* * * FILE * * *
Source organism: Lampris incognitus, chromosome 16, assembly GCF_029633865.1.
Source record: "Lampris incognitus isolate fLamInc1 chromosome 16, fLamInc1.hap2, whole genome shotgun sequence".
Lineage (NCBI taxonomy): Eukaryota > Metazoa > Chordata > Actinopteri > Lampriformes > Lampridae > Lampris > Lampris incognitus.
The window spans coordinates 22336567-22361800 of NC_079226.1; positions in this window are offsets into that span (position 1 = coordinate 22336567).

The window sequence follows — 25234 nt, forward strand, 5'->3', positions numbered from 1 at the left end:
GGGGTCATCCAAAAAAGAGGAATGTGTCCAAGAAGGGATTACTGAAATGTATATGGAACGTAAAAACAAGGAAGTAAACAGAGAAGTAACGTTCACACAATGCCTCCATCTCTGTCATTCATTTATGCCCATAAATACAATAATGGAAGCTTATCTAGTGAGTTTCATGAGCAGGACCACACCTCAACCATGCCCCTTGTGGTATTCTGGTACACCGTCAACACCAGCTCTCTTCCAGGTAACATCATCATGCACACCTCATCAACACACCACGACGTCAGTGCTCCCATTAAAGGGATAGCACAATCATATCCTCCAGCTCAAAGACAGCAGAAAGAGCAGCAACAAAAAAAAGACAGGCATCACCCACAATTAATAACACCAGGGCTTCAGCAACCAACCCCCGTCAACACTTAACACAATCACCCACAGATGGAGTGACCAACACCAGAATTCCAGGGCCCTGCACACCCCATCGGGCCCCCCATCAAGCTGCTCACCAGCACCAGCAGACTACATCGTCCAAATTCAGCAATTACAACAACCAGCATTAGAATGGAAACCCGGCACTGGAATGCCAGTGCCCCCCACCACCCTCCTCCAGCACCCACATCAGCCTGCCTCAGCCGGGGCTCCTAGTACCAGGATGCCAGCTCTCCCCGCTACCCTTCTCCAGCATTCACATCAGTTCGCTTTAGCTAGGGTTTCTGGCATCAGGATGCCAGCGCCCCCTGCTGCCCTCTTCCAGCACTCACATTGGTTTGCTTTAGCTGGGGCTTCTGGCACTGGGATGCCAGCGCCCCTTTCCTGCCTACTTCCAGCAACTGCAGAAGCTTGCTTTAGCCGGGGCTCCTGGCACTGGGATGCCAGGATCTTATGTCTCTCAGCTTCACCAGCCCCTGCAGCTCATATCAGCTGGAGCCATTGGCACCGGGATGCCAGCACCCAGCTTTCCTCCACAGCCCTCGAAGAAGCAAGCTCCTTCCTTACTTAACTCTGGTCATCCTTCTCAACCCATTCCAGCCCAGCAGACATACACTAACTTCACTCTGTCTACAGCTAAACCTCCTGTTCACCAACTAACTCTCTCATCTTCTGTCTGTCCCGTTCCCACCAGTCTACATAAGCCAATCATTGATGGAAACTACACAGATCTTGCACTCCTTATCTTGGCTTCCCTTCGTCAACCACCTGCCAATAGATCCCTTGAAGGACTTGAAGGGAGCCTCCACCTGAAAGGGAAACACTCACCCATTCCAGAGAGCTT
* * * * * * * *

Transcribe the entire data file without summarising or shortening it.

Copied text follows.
Source organism: Lampris incognitus, chromosome 16, assembly GCF_029633865.1.
Source record: "Lampris incognitus isolate fLamInc1 chromosome 16, fLamInc1.hap2, whole genome shotgun sequence".
Lineage (NCBI taxonomy): Eukaryota > Metazoa > Chordata > Actinopteri > Lampriformes > Lampridae > Lampris > Lampris incognitus.
The window spans coordinates 22336567-22361800 of NC_079226.1; positions in this window are offsets into that span (position 1 = coordinate 22336567).

The window sequence follows — 25234 nt, forward strand, 5'->3', positions numbered from 1 at the left end:
GGGGTCATCCAAAAAAGAGGAATGTGTCCAAGAAGGGATTACTGAAATGTATATGGAACGTAAAAACAAGGAAGTAAACAGAGAAGTAACGTTCACACAATGCCTCCATCTCTGTCATTCATTTATGCCCATAAATACAATAATGGAAGCTTATCTAGTGAGTTTCATGAGCAGGACCACACCTCAACCATGCCCCTTGTGGTATTCTGGTACACCGTCAACACCAGCTCTCTTCCAGGTAACATCATCATGCACACCTCATCAACACACCACGACGTCAGTGCTCCCATTAAAGGGATAGCACAATCATATCCTCCAGCTCAAAGACAGCAGAAAGAGCAGCAACAAAAAAAAGACAGGCATCACCCACAATTAATAACACCAGGGCTTCAGCAACCAACCCCCGTCAACACTTAACACAATCACCCACAGATGGAGTGACCAACACCAGAATTCCAGGGCCCTGCACACCCCATCGGGCCCCCCATCAAGCTGCTCACCAGCACCAGCAGACTACATCGTCCAAATTCAGCAATTACAACAACCAGCATTAGAATGGAAACCCGGCACTGGAATGCCAGTGCCCCCCACCACCCTCCTCCAGCACCCACATCAGCCTGCCTCAGCCGGGGCTCCTAGTACCAGGATGCCAGCTCTCCCCGCTACCCTTCTCCAGCATTCACATCAGTTCGCTTTAGCTAGGGTTTCTGGCATCAGGATGCCAGCGCCCCCTGCTGCCCTCTTCCAGCACTCACATTGGTTTGCTTTAGCTGGGGCTTCTGGCACTGGGATGCCAGCGCCCCTTTCCTGCCTACTTCCAGCAACTGCAGAAGCTTGCTTTAGCCGGGGCTCCTGGCACTGGGATGCCAGGATCTTATGTCTCTCAGCTTCACCAGCCCCTGCAGCTCATATCAGCTGGAGCCATTGGCACCGGGATGCCAGCACCCAGCTTTCCTCCACAGCCCTCGAAGAAGCAAGCTCCTTCCTTACTTAACTCTGGTCATCCTTCTCAACCCATTCCAGCCCAGCAGACATACACTAACTTCACTCTGTCTACAGCTAAACCTCCTGTTCACCAACTAACTCTCTCATCTTCTGTCTGTCCCGTTCCCACCAGTCTACATAAGCCAATCATTGATGGAAACTACACAGATCTTGCACTCCTTATCTTGGCTTCCCTTCGTCAACCACCTGCCAATAGATCCCTTGAAGGACTTGAAGGGAGCCTCCACCTGAAAGGGAAACACTCACCCATTCCAGAGAGCTT